Ana Alvarado plays with her 10-month-old son, Dash Josey, in her Rancho Cordova apartment on Nov. 29, 2017. She is pregnant with her third child and received help from Sacramento Life Center, which provides multiple services for pregnant women and teens. Book of Dreams readers are asked to donate money to buy baby baskets that are given when their clients’ babies are born. The baskets include newborn clothing, formula, diapers and more. Autumn Payne apayne@sacbee.com
Ana Alvarado plays with her 10-month-old son, Dash Josey, in her Rancho Cordova apartment on Nov. 29, 2017. She is pregnant with her third child and received help from Sacramento Life Center, which provides multiple services for pregnant women and teens. Book of Dreams readers are asked to donate money to buy baby baskets that are given when their clients’ babies are born. The baskets include newborn clothing, formula, diapers and more. Autumn Payne apayne@sacbee.com

Book of Dreams

Helping meet community needs for nearly 30 years

Book of Dreams

Baby baskets provide necessary items for pregnant women, new mothers

By Barbara Harvey

Special to The Bee

December 02, 2017 07:10 PM

UPDATED December 02, 2017 07:25 PM

Just five months after giving birth to her second son, 27-year-old Ana Alvarado began experiencing pregnancy symptoms.

Alvarado, a Rancho Cordova resident, was fearful of what another pregnancy would mean – the high cost of daycare services meant that she had to remain at home and could no longer work, straining her family’s finances. So she spent weeks avoiding the issue.

After finally confirming her pregnancy, Alvarado was referred to the Sacramento Life Center, a nonprofit medical clinic which provides free services to pregnant women and new mothers.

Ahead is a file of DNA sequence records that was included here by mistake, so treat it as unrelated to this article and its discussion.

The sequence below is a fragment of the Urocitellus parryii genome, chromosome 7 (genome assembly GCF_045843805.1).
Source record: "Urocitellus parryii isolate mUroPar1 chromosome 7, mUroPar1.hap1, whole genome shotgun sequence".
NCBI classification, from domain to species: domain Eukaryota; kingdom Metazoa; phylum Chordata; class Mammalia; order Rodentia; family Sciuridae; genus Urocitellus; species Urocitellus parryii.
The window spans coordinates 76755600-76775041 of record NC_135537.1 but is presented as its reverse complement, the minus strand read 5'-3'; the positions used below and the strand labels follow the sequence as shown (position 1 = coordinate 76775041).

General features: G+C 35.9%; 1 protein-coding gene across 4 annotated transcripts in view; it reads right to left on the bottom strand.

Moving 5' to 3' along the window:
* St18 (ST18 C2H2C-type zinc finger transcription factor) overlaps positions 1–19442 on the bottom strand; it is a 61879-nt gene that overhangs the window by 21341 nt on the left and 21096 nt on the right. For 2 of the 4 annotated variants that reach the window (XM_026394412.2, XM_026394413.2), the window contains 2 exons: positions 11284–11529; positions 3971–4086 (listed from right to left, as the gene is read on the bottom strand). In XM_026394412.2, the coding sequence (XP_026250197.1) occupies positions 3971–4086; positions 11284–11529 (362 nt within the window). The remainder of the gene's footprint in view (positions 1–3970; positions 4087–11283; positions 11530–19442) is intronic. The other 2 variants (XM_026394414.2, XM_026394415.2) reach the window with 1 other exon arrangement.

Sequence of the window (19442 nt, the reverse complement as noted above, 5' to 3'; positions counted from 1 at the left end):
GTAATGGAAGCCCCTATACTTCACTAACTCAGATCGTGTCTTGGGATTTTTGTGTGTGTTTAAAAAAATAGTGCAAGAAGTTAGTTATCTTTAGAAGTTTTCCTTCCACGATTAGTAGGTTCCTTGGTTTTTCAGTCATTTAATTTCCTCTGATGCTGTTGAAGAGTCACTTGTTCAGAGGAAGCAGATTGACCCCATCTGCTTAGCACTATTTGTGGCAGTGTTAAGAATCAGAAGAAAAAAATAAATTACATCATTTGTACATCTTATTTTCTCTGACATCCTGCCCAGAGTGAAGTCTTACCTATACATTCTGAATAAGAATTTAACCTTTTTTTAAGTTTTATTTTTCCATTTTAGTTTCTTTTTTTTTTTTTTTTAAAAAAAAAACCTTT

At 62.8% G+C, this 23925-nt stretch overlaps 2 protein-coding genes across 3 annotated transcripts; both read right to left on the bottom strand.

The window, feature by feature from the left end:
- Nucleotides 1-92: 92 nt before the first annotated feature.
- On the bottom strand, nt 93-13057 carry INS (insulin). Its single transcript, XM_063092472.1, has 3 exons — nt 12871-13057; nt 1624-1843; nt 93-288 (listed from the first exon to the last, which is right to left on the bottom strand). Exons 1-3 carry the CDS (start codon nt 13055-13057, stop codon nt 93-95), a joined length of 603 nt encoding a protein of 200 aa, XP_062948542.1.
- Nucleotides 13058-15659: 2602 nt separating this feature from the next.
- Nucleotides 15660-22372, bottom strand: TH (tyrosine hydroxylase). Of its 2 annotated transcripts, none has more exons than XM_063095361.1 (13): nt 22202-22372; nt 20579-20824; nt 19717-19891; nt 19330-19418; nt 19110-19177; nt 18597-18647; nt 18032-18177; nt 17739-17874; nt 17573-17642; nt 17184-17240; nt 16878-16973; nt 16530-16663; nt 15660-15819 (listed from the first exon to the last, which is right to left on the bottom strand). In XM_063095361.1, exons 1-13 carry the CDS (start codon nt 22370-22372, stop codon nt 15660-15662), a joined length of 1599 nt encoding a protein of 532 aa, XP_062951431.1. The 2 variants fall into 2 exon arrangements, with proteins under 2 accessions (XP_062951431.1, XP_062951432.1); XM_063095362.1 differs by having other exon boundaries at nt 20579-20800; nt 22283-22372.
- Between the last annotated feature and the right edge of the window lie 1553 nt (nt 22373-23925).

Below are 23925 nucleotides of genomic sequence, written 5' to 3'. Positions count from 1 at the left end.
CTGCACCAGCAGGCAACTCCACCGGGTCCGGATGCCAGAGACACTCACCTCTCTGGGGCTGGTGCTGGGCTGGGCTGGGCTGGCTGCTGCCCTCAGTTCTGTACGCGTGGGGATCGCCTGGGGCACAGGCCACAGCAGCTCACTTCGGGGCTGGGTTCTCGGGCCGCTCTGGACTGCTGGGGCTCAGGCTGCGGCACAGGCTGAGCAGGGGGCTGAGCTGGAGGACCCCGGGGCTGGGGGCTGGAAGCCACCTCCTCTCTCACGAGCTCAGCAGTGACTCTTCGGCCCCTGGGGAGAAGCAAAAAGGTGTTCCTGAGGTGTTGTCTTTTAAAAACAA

The center provided Alvarado with an ultrasound, a referral to an OB/GYN and a “baby basket” – a package containing essential items including baby clothes and shoes, diapers, formula, wipes and handmade baby blankets knitted by volunteers.

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Alvarado said the support she found at the center was invaluable, helping her process and plan her third pregnancy and overcome the uncertainty.

“I didn’t have too much help as far as family or people that could help me out,” Alvarado said. “I was pretty lucky to step in that day.”

The uncertainty facing expectant mothers is something Sacramento Life Center executive director Marie Leatherby identifies with, having personally experienced an unplanned pregnancy at age 20.

Leatherby married the father, whom she described as abusive. She later fled the marriage with their four children, and struggled for years as a single mother.

“I got out when I was 27. I was on my own with four kids,” Leatherby said. “My kids and I, we struggled. But we made it.”

Leatherby’s experiences contributed to her desire to help women in the similar situations and offer a space free from judgment – precisely what she sees the center as providing.

“You feel like you’re so alone,” Leatherby said. “Just knowing that you’re not judged, that your situation doesn’t matter, it’s huge.”

The nonprofit has been providing medical services free of charge to pregnant women and new mothers in the Sacramento area since 1972. These services include pregnancy testing, ultrasounds, prenatal vitamins and referrals to OB/GYNs and adoption services.

One of the more popular services is the baby basket, which is available free of charge for the first two years of the baby’s life. The Sacramento Life Center has asked Book of Dreams readers to help purchase 100 baby baskets.

“Once they have their baby they get a whole starter basket, and then they can come in every month for supplies,” Leatherby said. “If they need more clothes, more diapers and formula, of course, they can get as much as they need.”

Leatherby has noticed that the need for these services has increased since the center relocated to the Arden Arcade area last year.

While the Sacramento Life Center has traditionally handed out around 500 baby baskets each year, Leatherby estimates that number will increase to as many as 700 this year. Because the center relies on donations from the community, this increase in demand could strain the center’s resources.

“Now that people know we’re here and we’re getting known, we’re seeing on average 12 women a day,” Leatherby said. “It’s getting to be more and more. We hope we have the capacity.”

The request

Needed: Funds for 100 baby baskets, which include clothes, shoes, diapers, formula, wipes and handmade baby blankets.

Cost: $5,000